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September 20, 2017

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Time to put an end to sacrificial pig-raising contests

Animal rights activists Tuesday called for an end to sacrificial pig-raising at a dozen temples in Taiwan, denouncing the ritual killing of force-fed animals during Ghost Month, one of the country's biggest annual festivals. In keeping with the principles of the ethical treatment of animals, the activists from the Environment and Animal Society of Taiwan (社團法人台灣動物社會研究會) rightly contended that these pigs are kept in confinement and force-fed until they grow to weigh up to six times their normal weight, before being brutally dragged onto a scale in front of a huge crowd to have their throats slit. Such vicious torture and slaughter of farm animals is a source of shame for Taiwan internationally.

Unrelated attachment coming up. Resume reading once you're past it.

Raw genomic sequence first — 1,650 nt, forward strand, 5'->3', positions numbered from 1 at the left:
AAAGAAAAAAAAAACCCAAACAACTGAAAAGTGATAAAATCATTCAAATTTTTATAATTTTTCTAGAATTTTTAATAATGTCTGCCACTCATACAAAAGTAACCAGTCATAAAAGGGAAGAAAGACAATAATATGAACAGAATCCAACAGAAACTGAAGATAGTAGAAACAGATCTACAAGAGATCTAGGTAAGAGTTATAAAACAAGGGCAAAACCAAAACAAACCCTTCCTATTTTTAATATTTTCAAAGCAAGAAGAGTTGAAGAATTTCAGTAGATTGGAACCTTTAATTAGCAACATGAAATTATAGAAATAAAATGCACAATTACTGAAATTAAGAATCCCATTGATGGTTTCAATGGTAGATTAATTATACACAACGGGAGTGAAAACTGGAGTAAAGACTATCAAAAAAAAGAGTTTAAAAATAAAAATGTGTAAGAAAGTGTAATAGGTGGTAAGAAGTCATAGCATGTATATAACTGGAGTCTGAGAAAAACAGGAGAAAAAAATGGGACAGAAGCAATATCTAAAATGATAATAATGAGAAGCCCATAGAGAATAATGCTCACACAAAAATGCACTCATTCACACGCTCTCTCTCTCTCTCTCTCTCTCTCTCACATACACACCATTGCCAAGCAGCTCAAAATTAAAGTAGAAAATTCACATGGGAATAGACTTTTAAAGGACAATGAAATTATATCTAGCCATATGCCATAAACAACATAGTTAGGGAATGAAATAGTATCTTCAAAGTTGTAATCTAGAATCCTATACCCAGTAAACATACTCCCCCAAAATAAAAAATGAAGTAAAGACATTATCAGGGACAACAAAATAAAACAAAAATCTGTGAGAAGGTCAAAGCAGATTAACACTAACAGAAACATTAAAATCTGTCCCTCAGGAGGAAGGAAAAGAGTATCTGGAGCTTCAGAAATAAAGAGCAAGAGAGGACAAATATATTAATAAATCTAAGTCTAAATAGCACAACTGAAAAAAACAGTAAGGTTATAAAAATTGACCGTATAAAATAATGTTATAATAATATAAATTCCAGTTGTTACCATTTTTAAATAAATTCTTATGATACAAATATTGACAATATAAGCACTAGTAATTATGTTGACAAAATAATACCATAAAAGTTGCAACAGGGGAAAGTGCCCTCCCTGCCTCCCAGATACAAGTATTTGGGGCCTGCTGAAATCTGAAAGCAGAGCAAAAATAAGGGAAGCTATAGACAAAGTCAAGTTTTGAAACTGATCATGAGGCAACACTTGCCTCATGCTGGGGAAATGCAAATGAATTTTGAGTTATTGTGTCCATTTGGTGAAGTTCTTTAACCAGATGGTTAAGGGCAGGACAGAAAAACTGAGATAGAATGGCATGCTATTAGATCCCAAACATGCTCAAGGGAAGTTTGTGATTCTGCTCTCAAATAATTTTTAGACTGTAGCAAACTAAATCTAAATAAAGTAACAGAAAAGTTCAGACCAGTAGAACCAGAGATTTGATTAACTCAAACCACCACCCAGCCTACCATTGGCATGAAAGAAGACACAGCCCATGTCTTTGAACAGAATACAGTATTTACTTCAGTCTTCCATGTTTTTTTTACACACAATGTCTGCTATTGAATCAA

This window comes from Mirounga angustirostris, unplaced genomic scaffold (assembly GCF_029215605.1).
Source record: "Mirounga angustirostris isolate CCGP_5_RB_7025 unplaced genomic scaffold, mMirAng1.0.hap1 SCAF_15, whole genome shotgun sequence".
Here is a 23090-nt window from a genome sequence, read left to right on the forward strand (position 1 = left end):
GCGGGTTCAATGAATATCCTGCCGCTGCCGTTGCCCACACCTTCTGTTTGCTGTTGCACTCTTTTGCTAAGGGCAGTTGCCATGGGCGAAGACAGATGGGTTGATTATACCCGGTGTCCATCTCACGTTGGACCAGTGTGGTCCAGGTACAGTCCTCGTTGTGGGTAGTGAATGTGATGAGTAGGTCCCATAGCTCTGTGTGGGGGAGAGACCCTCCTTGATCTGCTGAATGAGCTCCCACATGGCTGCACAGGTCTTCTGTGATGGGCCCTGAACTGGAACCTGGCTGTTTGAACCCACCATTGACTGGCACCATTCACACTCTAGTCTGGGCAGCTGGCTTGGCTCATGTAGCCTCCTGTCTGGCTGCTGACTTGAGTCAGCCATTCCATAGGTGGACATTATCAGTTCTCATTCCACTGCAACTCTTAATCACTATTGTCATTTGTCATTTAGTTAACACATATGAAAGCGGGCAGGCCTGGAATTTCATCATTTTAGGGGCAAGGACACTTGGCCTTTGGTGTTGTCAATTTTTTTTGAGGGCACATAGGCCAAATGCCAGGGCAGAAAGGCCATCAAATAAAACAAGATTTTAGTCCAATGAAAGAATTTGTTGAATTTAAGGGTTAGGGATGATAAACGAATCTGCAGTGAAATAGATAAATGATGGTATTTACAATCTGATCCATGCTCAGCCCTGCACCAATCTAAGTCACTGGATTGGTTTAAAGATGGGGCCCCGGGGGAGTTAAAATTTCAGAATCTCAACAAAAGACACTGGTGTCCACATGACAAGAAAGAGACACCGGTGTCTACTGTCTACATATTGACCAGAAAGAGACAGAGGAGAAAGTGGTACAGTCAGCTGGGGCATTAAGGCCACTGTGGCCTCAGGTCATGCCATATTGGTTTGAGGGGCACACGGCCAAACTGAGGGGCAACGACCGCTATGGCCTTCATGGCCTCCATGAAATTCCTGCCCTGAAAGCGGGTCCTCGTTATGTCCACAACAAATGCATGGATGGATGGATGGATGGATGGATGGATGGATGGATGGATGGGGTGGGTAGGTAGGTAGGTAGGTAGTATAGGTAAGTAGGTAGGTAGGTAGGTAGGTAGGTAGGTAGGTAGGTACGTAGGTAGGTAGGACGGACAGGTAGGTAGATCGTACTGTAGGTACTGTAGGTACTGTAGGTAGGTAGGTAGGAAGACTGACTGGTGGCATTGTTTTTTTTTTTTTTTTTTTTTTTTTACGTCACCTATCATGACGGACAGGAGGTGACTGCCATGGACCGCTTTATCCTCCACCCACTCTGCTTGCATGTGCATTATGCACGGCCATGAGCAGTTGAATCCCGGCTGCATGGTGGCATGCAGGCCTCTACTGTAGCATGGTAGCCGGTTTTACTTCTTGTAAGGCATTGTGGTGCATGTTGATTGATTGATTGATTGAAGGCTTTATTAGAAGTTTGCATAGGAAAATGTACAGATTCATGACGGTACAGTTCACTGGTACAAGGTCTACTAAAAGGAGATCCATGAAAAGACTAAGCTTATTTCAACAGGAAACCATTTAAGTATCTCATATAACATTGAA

What kind of sick people would do such a cruel thing to pigs? How can farmers claim to abide by such a ludicrous belief that the "bigger the sacrificed pig, the more luck a person will have for the rest of the year," with no official intervention to put a stop to a seemingly popular practice. Ghost Month is nearing its end, and during the past few weeks festivals and offerings have been visible in temples and shrines and in front of homes and businesses throughout the country. We sincerely hope that the lifetime of agony for hundreds of pigs bred by local farmers until they become abnormally overweight can come to an end as well. The sad thing is that the force-feeding of animals and slaughtering them in public are already illegal in Taiwan. Yet, most people believe that local authorities are unwilling to do anything about it for fear of backlash from numerous ethnic groups who claim it as part of their cultural heritage, but at what cost?

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